Bliss Corner cleanup postponed to spring
Cleanup of toxic soil at five Bliss Corner properties will officially begin in the coming spring and will last up to five months, according to the U.S. Environmental Protection Agency.
The process was initially set to begin this past November at one or two properties, but EPA project lead John McKeown said things had to be postponed due to a fairly rainy fall and administrative issues with setting up a staging area only to likely abandon it in potential harsh winter weather conditions.
“We didn’t want to start a big mess and leave it all winter long,” McKeown said.
The estimated price of the EPA’s cleanup at the five properties will be $2.8 million.
The announcement came during a public information session held in conjunction with the Massachusetts Department of Environmental Protection on Dec. 2, in which McKeown estimated that excavation would start in the neighborhood either in late April or early May.
“The drier the climate, the better,” he said. “The best time to start these projects is in the spring.”
In September, the federal agency authorized “removal action” — a type of cleanup used to mitigate the threats to human health and the environment — in the South Dartmouth neighborhood after identifying dangerously high levels of lead and polychlorinated biphenyls — also known as PCBs — in the soil surrounding the five homes.
All five properties are currently occupied. The EPA refuses to identify the parcels due to privacy concerns, but the property owners have been notified, said EPA public coordinator Kelsey Dumville.
During the spring cleanup, agents will excavate contaminated soil to a maximum depth of three feet below ground level or until the state’s standard for lead (200 parts per million) or total PCB (1 parts per million) is achieved.
After the contaminated soil is transported to a staging area, the lots will be filled with clean dirt and topsoil. Any trucks transporting the soil will be decontaminated to prevent any potential spread of the hazardous materials.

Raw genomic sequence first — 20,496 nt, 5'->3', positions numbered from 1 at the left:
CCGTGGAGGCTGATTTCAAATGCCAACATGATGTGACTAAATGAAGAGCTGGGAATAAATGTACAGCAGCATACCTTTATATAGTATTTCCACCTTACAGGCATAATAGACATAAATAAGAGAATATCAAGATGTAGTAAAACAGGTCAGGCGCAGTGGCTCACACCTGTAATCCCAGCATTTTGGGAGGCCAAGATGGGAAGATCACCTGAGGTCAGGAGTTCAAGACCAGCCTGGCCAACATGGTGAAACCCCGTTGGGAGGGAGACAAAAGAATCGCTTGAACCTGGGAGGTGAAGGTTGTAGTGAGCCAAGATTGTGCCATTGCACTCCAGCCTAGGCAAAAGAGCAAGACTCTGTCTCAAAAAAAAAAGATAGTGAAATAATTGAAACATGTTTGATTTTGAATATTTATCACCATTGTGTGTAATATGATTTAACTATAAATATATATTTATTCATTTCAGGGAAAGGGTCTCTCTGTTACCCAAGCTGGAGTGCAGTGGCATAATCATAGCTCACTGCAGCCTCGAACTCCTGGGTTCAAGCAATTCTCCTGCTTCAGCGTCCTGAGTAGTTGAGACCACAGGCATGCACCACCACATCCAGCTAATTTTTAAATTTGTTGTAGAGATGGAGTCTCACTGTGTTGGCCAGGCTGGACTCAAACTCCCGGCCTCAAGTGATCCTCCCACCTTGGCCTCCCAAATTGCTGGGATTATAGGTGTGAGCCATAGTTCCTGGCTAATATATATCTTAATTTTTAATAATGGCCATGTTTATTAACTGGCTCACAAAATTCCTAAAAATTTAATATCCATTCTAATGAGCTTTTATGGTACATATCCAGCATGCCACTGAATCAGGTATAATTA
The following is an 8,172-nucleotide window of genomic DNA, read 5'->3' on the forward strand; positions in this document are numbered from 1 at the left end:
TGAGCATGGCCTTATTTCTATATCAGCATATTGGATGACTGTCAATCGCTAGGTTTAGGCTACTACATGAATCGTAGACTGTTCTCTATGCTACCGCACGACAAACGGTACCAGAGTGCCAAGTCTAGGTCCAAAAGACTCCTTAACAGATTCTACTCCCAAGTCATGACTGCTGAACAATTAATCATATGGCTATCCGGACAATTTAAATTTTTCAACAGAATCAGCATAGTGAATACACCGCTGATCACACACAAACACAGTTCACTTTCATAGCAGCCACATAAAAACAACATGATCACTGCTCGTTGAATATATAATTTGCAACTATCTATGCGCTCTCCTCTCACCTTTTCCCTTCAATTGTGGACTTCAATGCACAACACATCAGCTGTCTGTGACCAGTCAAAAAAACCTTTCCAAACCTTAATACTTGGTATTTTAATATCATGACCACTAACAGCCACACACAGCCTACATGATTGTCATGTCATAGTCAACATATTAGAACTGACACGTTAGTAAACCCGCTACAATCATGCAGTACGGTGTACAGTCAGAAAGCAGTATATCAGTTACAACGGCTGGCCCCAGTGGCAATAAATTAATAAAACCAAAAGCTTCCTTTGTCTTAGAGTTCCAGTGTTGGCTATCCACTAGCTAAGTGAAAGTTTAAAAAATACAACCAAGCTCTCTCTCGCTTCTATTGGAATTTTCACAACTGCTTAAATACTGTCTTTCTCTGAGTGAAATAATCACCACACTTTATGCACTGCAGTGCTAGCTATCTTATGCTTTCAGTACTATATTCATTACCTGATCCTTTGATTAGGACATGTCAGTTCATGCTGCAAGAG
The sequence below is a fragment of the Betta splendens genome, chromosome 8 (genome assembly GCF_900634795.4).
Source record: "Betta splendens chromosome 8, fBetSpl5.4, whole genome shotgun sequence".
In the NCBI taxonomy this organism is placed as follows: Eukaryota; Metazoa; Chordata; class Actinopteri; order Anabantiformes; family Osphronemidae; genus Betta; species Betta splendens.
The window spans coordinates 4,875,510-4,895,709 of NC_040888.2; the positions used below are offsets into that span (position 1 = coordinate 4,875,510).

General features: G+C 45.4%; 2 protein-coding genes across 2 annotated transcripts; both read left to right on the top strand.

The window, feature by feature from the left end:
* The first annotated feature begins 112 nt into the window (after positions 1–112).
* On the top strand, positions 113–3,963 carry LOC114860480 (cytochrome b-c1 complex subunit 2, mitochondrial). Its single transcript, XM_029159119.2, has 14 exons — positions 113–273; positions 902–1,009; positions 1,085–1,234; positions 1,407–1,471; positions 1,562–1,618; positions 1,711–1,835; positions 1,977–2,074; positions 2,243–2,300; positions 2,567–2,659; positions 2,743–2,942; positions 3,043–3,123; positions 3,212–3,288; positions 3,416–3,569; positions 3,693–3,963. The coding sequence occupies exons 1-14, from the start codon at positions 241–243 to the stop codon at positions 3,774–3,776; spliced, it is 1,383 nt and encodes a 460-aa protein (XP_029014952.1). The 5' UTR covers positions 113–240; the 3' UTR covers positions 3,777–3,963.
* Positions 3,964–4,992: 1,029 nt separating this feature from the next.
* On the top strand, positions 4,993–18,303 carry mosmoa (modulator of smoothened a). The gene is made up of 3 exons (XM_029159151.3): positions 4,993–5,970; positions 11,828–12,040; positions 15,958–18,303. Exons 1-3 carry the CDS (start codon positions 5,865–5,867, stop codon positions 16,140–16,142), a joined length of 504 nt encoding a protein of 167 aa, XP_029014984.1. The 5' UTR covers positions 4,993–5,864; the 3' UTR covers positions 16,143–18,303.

The EPA reports that PCBs cause cancer in animals and potentially in humans. In addition to causing cancer, animals exposed to PCBs have shown other health effects, including impacts on their reproductive, immune and endocrine systems.
McKeown said the cleanup will be conducted on a house-by-house basis.
“If we start your property, that will be our primary focus,” he said. “We won’t have your property open for five months — it should be a few weeks max.”
The agency has no plans to expand beyond the scope of the five properties.
John Handrahan, the deputy regional director for MassDEP’s Southeast Regional Office, said the state will work with the Town of Dartmouth to determine the next steps in cleaning up the neighborhood.
According to the agency, soil around 20 Bliss Corner properties were well above the federal lead level. One home also exceeded the federal level for PCBs.
McKeown said that the agency will cover the $2.8 million cost through its “Superfund program,” which provides the EPA cleanup funding when there is no viable responsible party to perform cleanups or reimburse the government.
Liability over the cleanup has been a subject of dispute between Dartmouth officials and federal and state environmental agencies.
Earlier this year, MassDEP issued “Notice of Responsibility” letters to Dartmouth and New Bedford municipal governments, writing that the agency “has reason to believe” that the Town of Dartmouth “arranged for and/or otherwise caused the historic disposal of waste and fill material” at various Bliss Corner properties in the 1950s.
Dartmouth and New Bedford officials refuted the allegations. In their response to the EPA, Quincy-based attorney Roy P. Giarrusso argued that MassDEP “provides absolutely no factual or legal basis for suggesting that the Town somehow arranged for, or transported waste to, the five unspecified parcels.”
The City of New Bedford, through Boston-based lawyer C. Dylan Sanders, wrote to the U.S. Environmental Protection Agency that “the City is not in a position to assume responsibility for performing response actions for such a significant area of another municipality.”
According to archived Board of Health minutes, Dartmouth officials willingly approved the dumping of hazardous materials in Bliss Corner during the 1950s.
Throughout the decade, the documents show the board regularly allowed the City of New Bedford to have trucks “dump tin cans and ashes” in various properties prior to the neighborhood’s residential development.
Handrahan said the state department is “continuing to engage the city and the town” to resolve the issue of liability.
“We are still in an investigatory phase — always will be,” he said. “The more information we get, the better this will be all around.”